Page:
Deploy the connector
Before you deploy the Cloud Search File Systems connector, ensure that your environment has all the following prerequisite components:
Google Workspace information required to establish relationships between Google Cloud Search and the data source:
- Google Workspace private key (which contains the service account ID). For information on obtaining a private key, go to Configure access to the Google Cloud Search REST API.
- Google Workspace data source ID. For information on obtaining a data source ID, go to Add a data source to search.
- An identity source ID. For information about how to get an identity source ID, go to Create an identity source. If you sync your Google Workspace directory with Active Directory, set up the identity source with GCDS.
The Google Workspace admin for your organization can usually get you these credentials.
Ensure that the Windows account has sufficient permissions, as described in the following section.
Required Microsoft Windows account permissions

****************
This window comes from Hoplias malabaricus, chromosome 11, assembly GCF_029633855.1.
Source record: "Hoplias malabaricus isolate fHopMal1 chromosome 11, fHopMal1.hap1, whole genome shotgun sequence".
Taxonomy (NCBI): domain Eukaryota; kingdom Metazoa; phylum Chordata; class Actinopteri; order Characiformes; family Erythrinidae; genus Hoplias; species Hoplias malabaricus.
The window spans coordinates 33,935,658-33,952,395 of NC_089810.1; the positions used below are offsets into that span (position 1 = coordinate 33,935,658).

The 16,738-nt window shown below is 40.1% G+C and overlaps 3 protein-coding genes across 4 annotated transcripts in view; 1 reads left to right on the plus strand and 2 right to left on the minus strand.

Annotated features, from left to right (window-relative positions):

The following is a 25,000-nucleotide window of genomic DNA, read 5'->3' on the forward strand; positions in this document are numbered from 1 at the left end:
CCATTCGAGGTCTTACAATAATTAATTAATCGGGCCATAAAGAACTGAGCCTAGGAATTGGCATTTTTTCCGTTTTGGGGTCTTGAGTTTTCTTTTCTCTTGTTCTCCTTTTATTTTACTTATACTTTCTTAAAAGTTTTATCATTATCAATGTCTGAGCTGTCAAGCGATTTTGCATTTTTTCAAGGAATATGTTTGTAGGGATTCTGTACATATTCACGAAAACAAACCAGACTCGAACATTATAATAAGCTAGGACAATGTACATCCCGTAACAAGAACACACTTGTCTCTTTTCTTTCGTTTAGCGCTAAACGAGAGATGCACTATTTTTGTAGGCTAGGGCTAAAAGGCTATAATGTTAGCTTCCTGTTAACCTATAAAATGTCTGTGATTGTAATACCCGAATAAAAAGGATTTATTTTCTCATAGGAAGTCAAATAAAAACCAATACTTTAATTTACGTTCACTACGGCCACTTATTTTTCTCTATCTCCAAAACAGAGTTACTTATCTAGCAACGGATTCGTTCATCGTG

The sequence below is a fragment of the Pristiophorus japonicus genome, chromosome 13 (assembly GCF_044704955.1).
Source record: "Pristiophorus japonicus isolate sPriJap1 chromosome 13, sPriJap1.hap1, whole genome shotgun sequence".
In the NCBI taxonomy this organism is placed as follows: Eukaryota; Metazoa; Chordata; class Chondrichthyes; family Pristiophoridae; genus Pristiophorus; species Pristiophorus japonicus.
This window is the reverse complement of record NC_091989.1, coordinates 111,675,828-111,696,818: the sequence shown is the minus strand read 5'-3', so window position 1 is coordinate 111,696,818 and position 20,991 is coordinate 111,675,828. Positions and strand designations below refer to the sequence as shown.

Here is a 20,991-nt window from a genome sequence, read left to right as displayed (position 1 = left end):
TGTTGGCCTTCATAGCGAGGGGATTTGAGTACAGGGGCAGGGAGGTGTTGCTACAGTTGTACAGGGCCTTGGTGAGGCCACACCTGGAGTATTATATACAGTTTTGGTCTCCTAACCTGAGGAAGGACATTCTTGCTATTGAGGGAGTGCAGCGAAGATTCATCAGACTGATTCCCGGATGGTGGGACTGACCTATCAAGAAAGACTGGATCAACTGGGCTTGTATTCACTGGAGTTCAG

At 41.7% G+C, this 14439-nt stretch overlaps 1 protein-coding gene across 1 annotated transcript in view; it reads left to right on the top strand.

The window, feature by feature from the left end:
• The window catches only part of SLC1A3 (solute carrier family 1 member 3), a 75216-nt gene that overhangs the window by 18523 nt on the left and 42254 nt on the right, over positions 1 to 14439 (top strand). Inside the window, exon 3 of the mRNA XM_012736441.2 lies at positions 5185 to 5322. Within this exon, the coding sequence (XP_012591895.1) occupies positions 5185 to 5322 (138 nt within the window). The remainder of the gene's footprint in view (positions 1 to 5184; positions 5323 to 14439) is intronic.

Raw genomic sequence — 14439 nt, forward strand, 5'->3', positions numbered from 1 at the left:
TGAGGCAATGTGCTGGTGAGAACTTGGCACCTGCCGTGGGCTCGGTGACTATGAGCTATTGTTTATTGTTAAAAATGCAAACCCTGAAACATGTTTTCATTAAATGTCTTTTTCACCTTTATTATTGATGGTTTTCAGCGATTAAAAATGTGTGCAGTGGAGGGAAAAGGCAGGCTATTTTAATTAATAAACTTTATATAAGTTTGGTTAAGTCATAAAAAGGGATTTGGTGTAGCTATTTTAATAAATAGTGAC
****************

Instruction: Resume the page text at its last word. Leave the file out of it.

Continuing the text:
The Microsoft Windows account that the connector is running under must have sufficient permissions to perform the following actions:
- List the content of folders
- Read the content of documents
- Read attributes of files and folders
- Read permissions (ACLs) for both files and folders
- Write basic attributes permissions
Membership in one of the following groups grants a Windows account the sufficient permissions needed by the connector:
- Power Users
- Print Operators
- Server Operators
Step 1. Install the Cloud Search File Systems connector
Get the connector repository from GitHub and build it.
To use git on the Windows server:
Clone the repository:
> git clone https://github.com/google-cloudsearch/windows-filesystems-connector.git > cd windows-filesystems-connector
Check out the desired version of the connector:
> git checkout tags/v1-0.0.3
To download from GitHub directly:
- Go to https://github.com/google-cloudsearch/windows-filesystems-connector.